Imagine yourself sitting in a magnificent citadel and outside you can hear the roar of men as they charge at each other. The ringing of swords as the warriors’ clash. The thunder of hooves as horse drawn chariots race across the plains of Troy. The whistling of arrows jettisoned into the air. The cries of men as they are stabbed, slashed, pierced and hacked. The ground covered with dead bodies. The stench of blood, urine and loosened bladders suffocates and billows into the air. Ten long years, you have listened and watched the decimation of human life. What could you have done? What should have you done?
Helen’s role in the Iliad was such a small part, yet she had a significant impact on the story. She became the embodiment of how men perceived women, a way to stifle and render them into subservient roles. Helen (women) were a possession, as depicted by Paris who, guaranteed by Aphrodite’s promise, to possess the most beautiful woman in the world. And by Odysseus, who manipulated the Greek leaders into forming an ‘alliance’ if anything was to happen to Helen, when Menelaos was chosen to be her husband.
Regardless the real reason for the war, Helen was reviled and blamed for the destruction of Troy and Trojans, and for causing the battle. How does one reconcile with such hostility? I don’t expect one could, nor would you be made to forget it either. In the Odyssey, Helen does come across as meek, mild and obedient. Mission accomplished. ‘This women folk,’ declares the bard and subsequent playwrights, ‘is how you should behave!’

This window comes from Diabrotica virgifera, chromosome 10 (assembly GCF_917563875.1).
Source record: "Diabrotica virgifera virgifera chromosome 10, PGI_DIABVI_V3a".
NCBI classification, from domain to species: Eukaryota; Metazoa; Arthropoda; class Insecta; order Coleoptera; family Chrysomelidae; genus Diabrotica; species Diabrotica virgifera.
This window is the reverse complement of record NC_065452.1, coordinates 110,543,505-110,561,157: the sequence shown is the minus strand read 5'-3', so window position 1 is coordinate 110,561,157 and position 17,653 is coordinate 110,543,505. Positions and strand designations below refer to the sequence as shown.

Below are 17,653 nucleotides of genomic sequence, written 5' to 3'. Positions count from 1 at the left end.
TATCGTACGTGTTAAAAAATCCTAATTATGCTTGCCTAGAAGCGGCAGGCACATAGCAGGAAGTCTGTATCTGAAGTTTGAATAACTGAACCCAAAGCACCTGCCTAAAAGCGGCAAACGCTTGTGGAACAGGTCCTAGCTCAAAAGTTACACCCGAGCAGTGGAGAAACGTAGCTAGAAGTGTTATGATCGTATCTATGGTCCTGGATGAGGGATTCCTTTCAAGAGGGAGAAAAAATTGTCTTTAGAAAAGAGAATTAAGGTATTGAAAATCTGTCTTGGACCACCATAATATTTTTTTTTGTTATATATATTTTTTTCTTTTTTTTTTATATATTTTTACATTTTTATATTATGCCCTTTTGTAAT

In the scenes Helen appeared, she is:
‘Helen… sat down on it [bed] but refused to look her husband [Paris] in the face and attacked him.’ Book 3, Lines 428
‘I wish I had chosen to die in misery before I came here with your son.’ Book 3, Line 174
Acknowledges the compassion of Hektor and Priam:
‘Hektor, dearest to me of all my Trojan brothers… I never heard a single harsh or spiteful word from you.’ Book 24, Lines 763 & 767
‘[Priam] was the soul of kindness.’ Book 24, 770
Should Helen bear the weight of responsibility for the war? Of course not, she was the scapegoat. Should we feel sorry for her? That’s a tougher question to answer. It comes down to whether she was a willing participant or a victim. I wrote a short story The Curse of Troy, told from Helen’s point of view and based on a little known factoid penned by Herodotos in his Histories. On his fact finding mission while in Egypt, the priests told him Helen never was in Troy. She had spent the ten years in Memphis. Is it true? It’s plausible. As Winston Churchill states:
‘History is written by the victors’
Is Helen a victim or did she willing leave with Paris? What are your thoughts? Love to hear from you.
Thank you for visiting and reading.
Helen – did the ancient historians get it right or were they wrong? https://luccav.com/2013/05/10/helen-did-the-ancient-historians-get-it-right-or-were-they-wrong/
Thank you for your continued support and as always, I look forward to your comments and will respond.
Historical fiction novelist and a secondary teacher, Luciana Cavallaro, burnt out but not done… yet.